What's better than a troll? I sure can't think of anything cuter or more contemporary than these little freaks:
If life were only so simple. In fact, these little buggers don't write or talk, which is a fortuitous predicament, I must say.
In real life, though, trolls are no laughing matter. Especially when the word troll and its many derivations are misused. Let's see if we can get some clarification from our friends over at Merriam-Webster:
WTF? Wrong wrong wrong! Let's check a more reliable source than good ol' Merriam-Webster's—the Urban Dictionary:
Basically the troll tells this guy to type a command into Terminal that will erase his entire hard disk. Hey, survival of the fittest is never easy.
Sadly, though, the bastardization of the word now means that anyone who flames a post is a troll, and that truly neglects and minimizes the true virtue and skill of even blue-collar down-on-their-luck trolls. For instance, check out this ESPN.com post about Duke's Christian Laettner supposedly trolling the Kentucky players (basketball, for those who live in a forest or under a rock). Nooo . . . he din't. He merely flamed them. And the writer of this story has nary a clue:
So that was a terrible representation of trolling by a member of the press. Though it is sportswriting, so maybe that't not so surprising. Anyway, at least my response might clue the novice in to what trolling really is:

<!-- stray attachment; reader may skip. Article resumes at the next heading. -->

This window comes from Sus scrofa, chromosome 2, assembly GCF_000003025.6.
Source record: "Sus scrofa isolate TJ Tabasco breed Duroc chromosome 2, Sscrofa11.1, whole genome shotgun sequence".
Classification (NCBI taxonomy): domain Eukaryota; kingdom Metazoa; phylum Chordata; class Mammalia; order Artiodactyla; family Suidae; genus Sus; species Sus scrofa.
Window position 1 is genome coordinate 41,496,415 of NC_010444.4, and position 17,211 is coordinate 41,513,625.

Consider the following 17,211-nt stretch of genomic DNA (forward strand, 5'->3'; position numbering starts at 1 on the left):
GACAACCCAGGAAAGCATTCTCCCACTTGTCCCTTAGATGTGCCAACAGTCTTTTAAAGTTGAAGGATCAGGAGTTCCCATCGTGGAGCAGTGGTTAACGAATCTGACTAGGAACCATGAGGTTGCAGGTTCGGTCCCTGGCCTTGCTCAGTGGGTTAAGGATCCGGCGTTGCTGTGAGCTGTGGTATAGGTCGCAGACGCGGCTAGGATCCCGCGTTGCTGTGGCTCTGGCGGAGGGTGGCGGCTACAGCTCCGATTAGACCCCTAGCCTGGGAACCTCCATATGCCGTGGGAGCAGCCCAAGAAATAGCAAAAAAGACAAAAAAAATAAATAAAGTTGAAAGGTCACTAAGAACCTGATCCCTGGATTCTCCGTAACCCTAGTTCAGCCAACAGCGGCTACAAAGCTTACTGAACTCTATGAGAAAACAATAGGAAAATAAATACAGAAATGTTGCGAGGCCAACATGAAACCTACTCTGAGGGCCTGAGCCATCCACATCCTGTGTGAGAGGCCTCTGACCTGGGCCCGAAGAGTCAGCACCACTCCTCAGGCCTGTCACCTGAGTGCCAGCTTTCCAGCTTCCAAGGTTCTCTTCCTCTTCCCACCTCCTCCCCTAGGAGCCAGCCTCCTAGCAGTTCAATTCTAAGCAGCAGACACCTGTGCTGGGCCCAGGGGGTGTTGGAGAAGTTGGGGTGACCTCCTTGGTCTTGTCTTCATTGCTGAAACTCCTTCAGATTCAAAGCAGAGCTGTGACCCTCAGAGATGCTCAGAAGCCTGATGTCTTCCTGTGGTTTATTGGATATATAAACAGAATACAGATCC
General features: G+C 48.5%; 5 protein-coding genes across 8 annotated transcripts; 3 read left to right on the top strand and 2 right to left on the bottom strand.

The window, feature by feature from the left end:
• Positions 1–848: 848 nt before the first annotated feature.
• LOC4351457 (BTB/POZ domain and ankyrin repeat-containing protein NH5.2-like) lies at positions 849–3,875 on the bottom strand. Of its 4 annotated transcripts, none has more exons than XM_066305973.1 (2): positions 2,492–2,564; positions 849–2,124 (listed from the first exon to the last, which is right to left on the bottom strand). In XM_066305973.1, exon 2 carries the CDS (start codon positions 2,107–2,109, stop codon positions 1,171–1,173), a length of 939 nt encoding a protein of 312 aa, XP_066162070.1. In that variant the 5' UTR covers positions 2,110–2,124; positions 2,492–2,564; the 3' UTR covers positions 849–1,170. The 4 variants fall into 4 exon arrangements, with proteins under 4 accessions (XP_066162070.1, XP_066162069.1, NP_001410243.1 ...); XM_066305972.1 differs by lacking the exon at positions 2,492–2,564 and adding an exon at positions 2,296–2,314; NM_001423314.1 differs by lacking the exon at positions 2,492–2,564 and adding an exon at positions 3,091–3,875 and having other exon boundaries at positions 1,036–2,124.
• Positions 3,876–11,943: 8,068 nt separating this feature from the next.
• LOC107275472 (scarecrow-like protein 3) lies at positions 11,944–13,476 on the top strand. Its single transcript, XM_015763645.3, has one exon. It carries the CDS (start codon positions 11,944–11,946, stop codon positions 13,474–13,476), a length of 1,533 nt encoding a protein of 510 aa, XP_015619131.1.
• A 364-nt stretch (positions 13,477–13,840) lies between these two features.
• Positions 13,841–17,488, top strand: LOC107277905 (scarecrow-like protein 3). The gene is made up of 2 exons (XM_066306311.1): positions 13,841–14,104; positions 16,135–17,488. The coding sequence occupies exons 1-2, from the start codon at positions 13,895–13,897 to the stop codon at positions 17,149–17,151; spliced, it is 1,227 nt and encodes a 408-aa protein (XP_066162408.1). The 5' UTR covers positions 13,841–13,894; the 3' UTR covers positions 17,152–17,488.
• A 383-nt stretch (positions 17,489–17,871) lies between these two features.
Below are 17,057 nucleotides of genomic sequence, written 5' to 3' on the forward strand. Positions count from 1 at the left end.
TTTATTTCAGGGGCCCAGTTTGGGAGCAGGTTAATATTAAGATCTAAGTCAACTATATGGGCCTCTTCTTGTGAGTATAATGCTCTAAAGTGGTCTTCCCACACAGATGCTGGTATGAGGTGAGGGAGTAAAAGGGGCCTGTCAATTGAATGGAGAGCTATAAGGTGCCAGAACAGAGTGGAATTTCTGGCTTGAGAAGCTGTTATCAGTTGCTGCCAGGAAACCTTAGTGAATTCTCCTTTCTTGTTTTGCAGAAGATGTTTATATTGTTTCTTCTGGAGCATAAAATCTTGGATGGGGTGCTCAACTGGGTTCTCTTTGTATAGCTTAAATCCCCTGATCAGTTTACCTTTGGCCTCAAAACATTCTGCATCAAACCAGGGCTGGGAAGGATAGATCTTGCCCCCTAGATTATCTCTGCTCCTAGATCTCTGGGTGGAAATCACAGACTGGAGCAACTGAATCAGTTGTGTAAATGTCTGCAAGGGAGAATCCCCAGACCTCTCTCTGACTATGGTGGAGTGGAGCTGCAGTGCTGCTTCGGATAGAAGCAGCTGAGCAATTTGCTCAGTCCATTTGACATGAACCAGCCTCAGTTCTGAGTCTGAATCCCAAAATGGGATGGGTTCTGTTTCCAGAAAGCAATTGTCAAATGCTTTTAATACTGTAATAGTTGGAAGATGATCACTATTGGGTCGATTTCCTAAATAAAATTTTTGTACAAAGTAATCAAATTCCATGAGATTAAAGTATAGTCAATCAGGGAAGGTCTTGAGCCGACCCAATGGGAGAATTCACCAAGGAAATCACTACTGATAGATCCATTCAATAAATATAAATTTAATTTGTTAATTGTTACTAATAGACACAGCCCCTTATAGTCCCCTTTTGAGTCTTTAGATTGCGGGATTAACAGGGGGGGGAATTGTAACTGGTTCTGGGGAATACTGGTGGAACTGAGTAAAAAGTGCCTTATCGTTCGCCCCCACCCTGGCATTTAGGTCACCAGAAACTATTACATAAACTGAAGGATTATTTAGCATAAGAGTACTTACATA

Still a little lost? Check out this video by Jess Kent:
Obviously she's a Millennial, cuz she gets it.
Reading Bill Walsh's obit reminded me of how important it is to be kinder and gentler when playing with others:
(For those who may be wondering—no, the irony that George Bush was formerly the director of the CIA is not lost on me; not at all.)
Anyway. back to the point. In the spirit of giving, two clarifications (yea, you hit the bonus round):
Uh oh, did I just slam all the literary fiction "authors"? Oops.
Over the last few years, it's become somewhat common to use a comma in place of and at times. One might write, "The man, a character who was sturdy, full of life, ran toward the forest." No argument from me. Whether to use an and really just depends on style and whether the prose makes sense to readers. But there's a reason for not using a comma in place of and on a regular basis—commas are used for certain phrases in English that can create a dual meaning that does confuse readers. Case in point:
Looks good. Except that if the comma is really just an and substitute, the press release above is letting us know that this children's book author is a hooker and an OK author. Another likely scenario is simply that the author is from Hooker, Oklahoma.
Sometimes it's better to spell out state names—especially those that can be misinterpreted as a word such as "OK."